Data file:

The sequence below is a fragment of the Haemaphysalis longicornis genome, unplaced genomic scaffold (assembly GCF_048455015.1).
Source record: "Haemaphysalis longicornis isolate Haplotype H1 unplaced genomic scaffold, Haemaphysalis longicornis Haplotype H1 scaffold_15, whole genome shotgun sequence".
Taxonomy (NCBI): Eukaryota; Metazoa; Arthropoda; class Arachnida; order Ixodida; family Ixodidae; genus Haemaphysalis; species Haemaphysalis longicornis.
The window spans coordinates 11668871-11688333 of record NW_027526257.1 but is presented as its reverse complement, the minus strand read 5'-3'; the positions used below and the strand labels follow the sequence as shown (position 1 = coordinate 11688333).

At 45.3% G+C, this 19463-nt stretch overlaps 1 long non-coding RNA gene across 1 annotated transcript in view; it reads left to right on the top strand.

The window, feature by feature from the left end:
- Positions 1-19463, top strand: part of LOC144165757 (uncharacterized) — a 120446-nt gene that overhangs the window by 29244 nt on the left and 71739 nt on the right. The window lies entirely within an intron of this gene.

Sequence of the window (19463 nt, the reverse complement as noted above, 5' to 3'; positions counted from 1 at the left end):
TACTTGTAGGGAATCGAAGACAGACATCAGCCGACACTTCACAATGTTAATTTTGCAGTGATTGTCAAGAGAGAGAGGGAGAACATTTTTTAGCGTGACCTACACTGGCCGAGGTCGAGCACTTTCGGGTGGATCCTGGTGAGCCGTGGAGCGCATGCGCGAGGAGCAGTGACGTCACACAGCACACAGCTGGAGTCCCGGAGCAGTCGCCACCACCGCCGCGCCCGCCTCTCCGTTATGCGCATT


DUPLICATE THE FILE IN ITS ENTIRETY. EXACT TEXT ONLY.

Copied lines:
The sequence below is a fragment of the Haemaphysalis longicornis genome, unplaced genomic scaffold (assembly GCF_048455015.1).
Source record: "Haemaphysalis longicornis isolate Haplotype H1 unplaced genomic scaffold, Haemaphysalis longicornis Haplotype H1 scaffold_15, whole genome shotgun sequence".
Taxonomy (NCBI): Eukaryota; Metazoa; Arthropoda; class Arachnida; order Ixodida; family Ixodidae; genus Haemaphysalis; species Haemaphysalis longicornis.
The window spans coordinates 11668871-11688333 of record NW_027526257.1 but is presented as its reverse complement, the minus strand read 5'-3'; the positions used below and the strand labels follow the sequence as shown (position 1 = coordinate 11688333).

At 45.3% G+C, this 19463-nt stretch overlaps 1 long non-coding RNA gene across 1 annotated transcript in view; it reads left to right on the top strand.

The window, feature by feature from the left end:
- Positions 1-19463, top strand: part of LOC144165757 (uncharacterized) — a 120446-nt gene that overhangs the window by 29244 nt on the left and 71739 nt on the right. The window lies entirely within an intron of this gene.

Sequence of the window (19463 nt, the reverse complement as noted above, 5' to 3'; positions counted from 1 at the left end):
TACTTGTAGGGAATCGAAGACAGACATCAGCCGACACTTCACAATGTTAATTTTGCAGTGATTGTCAAGAGAGAGAGGGAGAACATTTTTTAGCGTGACCTACACTGGCCGAGGTCGAGCACTTTCGGGTGGATCCTGGTGAGCCGTGGAGCGCATGCGCGAGGAGCAGTGACGTCACACAGCACACAGCTGGAGTCCCGGAGCAGTCGCCACCACCGCCGCGCCCGCCTCTCCGTTATGCGCATT